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By Cheryl Knight on

Gentlemen prefer trains

Journey back in time to discover how railway companies tried to compete with road travel in the early 20th century.

Hi everyone – I’m Cheryl, an Interpretation Developer here working on The East Coast Time Line, the museum’s first ever iPhone app.

A little while ago I promised to bring you some sneak peeks into some of the themes that we’re covering in the app before we launch it in September. A good place to start is with the intense competition between the railways and road transport.

The period after the First World War saw a huge increase in car ownership and road building. By the 1920s, competition from cars and motorcoaches was making life uncomfortable for the ‘Big Four’ railway companies.

One of the many ways in which the railways responded to this competition was by focusing on a key customer – the middle class gentleman, as likely to be tempted in to a car purchase as he was to spend his money on a rail ticket.

If such a man could be persuaded that the train was a more civilised choice than the private motorcar and more appropriate for a gentleman, he may well decide to travel by rail more often.

The cartoons in railway magazines give us an entertaining insight in to how the  railways painted motoring as less civilized than taking the train. This 1935 example from London, Midland & Scottish Railway magazine shows an upper crust male arriving in a less than pristine state at his destination:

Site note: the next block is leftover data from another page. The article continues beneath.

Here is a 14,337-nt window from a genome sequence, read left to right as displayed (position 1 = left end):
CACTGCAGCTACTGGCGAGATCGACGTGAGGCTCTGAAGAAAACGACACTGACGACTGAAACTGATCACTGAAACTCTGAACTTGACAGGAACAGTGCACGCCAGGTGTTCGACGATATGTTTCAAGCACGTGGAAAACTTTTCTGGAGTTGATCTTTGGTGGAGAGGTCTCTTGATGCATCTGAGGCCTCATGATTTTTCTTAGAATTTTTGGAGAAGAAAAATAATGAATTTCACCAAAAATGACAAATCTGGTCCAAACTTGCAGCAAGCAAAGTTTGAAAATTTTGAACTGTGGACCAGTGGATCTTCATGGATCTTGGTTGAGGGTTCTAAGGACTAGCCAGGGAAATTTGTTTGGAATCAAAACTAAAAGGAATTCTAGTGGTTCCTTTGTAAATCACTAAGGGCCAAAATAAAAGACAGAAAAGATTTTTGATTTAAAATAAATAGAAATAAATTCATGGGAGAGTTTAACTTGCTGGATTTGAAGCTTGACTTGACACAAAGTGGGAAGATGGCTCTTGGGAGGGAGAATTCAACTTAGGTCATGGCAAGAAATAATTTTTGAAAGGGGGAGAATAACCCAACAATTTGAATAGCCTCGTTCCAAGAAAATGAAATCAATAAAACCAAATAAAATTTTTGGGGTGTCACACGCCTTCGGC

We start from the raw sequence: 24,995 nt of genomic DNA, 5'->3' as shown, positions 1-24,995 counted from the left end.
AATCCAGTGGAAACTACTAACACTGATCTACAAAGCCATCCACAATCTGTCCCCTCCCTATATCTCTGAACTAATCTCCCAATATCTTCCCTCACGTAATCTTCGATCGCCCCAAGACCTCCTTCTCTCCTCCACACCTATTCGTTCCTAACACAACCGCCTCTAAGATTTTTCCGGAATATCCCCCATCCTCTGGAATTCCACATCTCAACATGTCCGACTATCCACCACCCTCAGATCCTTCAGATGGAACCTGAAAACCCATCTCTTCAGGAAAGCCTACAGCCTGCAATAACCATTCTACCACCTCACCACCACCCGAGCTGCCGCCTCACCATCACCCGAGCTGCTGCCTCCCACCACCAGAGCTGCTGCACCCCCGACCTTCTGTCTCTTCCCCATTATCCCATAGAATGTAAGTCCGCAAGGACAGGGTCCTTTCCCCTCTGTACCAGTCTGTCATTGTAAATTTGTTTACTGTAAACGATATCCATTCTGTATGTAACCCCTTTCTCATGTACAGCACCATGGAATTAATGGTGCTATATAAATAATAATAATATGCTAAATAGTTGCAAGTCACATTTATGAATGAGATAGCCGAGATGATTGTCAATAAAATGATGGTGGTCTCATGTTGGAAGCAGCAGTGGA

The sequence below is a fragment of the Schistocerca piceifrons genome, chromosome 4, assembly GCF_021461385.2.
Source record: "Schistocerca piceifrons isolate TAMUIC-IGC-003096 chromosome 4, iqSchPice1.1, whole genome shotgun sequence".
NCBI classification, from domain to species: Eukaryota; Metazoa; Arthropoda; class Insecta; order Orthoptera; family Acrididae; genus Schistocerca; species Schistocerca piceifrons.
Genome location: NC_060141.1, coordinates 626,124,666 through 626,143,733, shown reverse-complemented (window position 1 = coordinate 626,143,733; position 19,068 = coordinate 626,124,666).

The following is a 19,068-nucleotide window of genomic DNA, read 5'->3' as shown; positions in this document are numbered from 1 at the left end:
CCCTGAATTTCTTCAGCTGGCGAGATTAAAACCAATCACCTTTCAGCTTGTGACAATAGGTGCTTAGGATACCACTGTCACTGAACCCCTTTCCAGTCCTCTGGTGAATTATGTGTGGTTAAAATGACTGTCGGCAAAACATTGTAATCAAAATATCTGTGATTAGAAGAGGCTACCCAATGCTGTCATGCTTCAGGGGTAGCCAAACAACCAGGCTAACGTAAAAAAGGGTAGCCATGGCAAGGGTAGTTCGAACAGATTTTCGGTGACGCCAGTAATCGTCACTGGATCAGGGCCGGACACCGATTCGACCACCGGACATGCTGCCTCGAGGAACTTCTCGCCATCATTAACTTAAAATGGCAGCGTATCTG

The clean, tidy and relaxed ‘Girl’, we are led to assume, came by rail!

These cartoons often played on motorist’s feelings of inadequacy when compared to the power of the train. In another LMS cartoon from 1935 a bespectacled ‘Speed Fiend’ is shown trying, and failing, to keep up with the effortless speed of the express train, much to the frustration of his wife:


It is no accident that ladies are present in these images – women were often shown as the ‘victims’ of reckless motoring. They were depicted as valuing safety, and by extension, men that chose the train over the car.

The message to send was that the train was the only choice for the debonair, sophisticated man. Southern Railway’s publication ‘Over the Points’, sent to First Class ticket purchasers underlined this with stylish illustrations by Victor Reinganum, like this one from 1939:


I’ll let EP Leigh-Bennett, debonair if somewhat self-satisfied correspondent for ‘Over the Points’ have the final word. Imagining a fantasy trip to the seaside, he compared his relaxed journey by rail with that of his motor maniac friend:

I visualized him dropping me from his supercharged Somethingorother on a Saturday summer noon at Victoria Station and getting thence to Brighton at his best pace. And of my tranquil progress to the same house in Brighton by the route I infinitely preferred. And of how much lunch would be left for him by the time he reached our mutual destination!

The message was clear – gentlemen prefer trains!

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